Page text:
A prior post once discussed the importance of an expert using the correct equipment and applying the correct standards to form the basis for a supportable, admissible opinion. The post assumed that the expert actually examined the floor at issue. Apparently that was one assumption too many.
Iazzetta v. Smith’s Food & Drug Ctrs., Inc. concerned a slip and fall on a wet, tile floor. The plaintiffs disclosed a liability expert.
Gary Presswood has opined that (1) the tile floor in the Smith’s store “was hazardous to pedestrians”; (2) the tile floor in the Smith’s store “was the cause of [Ralph’s] fall and injuries”; (3) if Ralph’s fall is determined “to be the result of a wet walkway following a floor-cleaning operation,” then Smith’s failure to warn or restrict access to the area indicates “a lack of appropriate risk management”; and (4) “there is no evidence to indicate [that] Ralph … contributed to his fall and injuries in any way.”
However, Mr. Presswood acknowledged he never examined the floor at issue. Despite that, he concluded “the floor was inherently hazardous to pedestrians and caused Ralph’s fall.” The only support Mr. Presswood offered for that opinion was that “he has had the opportunity to evaluate many floor surfaces especially tile floors such as those found in the subject Smith’s facility.” However, Mr. Presswood’s report qualified that his opinion specifically applied to “tile floors such as those found in the subject Smith’s facility.” Nothing else supported Mr. Presswood’s opinion. Plaintiffs did not “point to any evidence indicating anything about the floor other than the general fact that it is covered in tile.” “[T]he type of tile, its manufacturer, age, condition, and what kind of finish it has, if any, are all unknown to this expert. Presswood offers nothing to connect the floors that he has examined with the floor in this Smith’s store.”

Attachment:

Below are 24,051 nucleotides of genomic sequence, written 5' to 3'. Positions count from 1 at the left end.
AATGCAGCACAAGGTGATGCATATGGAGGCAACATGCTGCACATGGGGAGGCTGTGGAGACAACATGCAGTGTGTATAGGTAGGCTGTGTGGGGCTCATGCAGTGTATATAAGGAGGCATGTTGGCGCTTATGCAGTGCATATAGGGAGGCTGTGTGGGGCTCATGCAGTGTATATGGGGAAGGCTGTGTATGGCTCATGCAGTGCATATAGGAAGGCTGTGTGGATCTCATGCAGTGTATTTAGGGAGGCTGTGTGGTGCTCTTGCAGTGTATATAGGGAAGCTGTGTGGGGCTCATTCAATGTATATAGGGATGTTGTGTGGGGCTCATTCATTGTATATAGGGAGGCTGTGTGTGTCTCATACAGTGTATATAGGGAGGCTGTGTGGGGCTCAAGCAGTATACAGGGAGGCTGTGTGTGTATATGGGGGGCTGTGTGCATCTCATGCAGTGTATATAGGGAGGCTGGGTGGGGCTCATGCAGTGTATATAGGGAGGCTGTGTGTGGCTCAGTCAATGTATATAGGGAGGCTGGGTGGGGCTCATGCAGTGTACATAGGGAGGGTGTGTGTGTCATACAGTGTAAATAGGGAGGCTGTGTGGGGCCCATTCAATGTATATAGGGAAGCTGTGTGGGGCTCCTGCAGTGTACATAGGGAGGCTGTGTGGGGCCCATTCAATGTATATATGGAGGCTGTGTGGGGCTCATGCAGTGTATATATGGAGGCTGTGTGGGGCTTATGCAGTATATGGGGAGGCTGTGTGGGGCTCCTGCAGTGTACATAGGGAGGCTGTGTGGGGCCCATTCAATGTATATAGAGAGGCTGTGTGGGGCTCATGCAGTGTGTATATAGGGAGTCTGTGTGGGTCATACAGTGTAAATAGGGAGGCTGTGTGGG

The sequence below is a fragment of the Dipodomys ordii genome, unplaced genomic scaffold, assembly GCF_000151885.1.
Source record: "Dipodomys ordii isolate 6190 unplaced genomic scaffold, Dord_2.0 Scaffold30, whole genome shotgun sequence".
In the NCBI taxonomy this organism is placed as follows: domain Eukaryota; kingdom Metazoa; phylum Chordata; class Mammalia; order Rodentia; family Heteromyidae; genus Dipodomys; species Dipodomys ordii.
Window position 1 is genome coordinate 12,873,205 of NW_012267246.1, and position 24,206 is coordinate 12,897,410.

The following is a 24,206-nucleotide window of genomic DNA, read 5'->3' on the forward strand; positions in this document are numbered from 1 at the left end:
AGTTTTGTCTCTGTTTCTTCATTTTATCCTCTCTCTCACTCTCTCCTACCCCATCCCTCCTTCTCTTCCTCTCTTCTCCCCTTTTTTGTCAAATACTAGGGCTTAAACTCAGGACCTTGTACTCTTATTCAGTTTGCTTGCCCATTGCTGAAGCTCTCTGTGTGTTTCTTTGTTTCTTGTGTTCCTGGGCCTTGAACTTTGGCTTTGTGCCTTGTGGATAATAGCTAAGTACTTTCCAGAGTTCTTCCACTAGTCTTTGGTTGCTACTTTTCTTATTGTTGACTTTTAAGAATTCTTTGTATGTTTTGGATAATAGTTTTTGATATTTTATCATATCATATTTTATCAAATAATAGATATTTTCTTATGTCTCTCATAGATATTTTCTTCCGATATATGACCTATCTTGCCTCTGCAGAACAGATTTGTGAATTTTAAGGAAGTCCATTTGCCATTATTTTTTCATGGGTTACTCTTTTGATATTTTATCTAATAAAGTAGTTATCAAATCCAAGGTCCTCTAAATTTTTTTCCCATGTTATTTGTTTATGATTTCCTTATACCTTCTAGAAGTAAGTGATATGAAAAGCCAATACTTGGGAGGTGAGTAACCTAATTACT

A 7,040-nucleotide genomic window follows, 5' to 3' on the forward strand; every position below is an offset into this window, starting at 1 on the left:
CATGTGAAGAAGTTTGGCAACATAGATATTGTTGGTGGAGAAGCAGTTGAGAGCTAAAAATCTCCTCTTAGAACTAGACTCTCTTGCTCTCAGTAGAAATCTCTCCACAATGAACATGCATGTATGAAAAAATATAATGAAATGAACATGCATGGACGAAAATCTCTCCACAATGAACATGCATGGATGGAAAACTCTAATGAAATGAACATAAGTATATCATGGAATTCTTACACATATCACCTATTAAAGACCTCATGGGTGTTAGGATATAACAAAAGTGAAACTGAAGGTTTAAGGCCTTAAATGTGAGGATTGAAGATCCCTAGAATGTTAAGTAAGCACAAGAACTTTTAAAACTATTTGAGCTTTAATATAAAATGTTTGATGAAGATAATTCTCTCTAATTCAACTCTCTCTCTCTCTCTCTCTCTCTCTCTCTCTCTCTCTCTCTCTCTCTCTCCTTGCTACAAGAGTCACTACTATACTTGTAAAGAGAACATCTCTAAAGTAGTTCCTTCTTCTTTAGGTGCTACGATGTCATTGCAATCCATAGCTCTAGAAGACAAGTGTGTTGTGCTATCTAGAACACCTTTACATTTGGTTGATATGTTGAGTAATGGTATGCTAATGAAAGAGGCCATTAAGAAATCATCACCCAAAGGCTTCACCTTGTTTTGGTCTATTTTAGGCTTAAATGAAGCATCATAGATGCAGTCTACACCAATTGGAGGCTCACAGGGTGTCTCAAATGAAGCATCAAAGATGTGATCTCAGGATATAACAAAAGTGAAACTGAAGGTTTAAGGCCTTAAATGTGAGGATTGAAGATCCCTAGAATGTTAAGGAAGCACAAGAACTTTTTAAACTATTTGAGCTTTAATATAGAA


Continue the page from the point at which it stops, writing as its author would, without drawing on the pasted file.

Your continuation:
This is not to say that the testimony absolutely required that the expert personally test the floor. For instance, the expert could have laid foundation for the opinion by identifying the type of tile at issue and then using testing of that same type of tile. In other words, there needed to be an connection between the data upon which Mr. Presswood relied and his opinion. Plaintiffs did not provide it, so his liability opinion was excluded.
 2:14-cv-01810, 2016 U.S. Dist. LEXIS 15641, 2016 WL 527047 (D. Nev. Feb. 9, 2016).